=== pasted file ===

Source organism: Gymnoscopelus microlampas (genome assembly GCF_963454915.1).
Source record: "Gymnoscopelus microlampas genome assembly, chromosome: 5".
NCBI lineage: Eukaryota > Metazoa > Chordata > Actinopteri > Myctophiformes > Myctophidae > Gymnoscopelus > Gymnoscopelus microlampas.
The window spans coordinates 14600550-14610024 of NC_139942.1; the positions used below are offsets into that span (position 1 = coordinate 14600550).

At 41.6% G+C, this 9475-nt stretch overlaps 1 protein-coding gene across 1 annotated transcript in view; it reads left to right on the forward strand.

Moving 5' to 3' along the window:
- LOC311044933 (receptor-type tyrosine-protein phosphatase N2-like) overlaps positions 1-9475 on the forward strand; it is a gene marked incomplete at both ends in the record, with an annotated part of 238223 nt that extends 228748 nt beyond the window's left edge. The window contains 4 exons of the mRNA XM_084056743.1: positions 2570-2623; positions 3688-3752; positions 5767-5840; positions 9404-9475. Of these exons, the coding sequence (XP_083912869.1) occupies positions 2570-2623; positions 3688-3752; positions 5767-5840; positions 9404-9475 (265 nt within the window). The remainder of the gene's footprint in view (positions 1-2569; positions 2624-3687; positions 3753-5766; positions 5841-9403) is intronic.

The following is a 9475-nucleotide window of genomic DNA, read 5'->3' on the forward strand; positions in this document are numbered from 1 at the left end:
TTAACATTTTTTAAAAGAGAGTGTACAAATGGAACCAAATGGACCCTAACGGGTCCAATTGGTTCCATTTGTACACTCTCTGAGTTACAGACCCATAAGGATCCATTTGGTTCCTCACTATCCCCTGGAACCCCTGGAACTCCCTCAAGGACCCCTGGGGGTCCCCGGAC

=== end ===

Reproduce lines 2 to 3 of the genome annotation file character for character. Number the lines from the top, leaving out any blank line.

Source record: "Gymnoscopelus microlampas genome assembly, chromosome: 5".
NCBI lineage: Eukaryota > Metazoa > Chordata > Actinopteri > Myctophiformes > Myctophidae > Gymnoscopelus > Gymnoscopelus microlampas.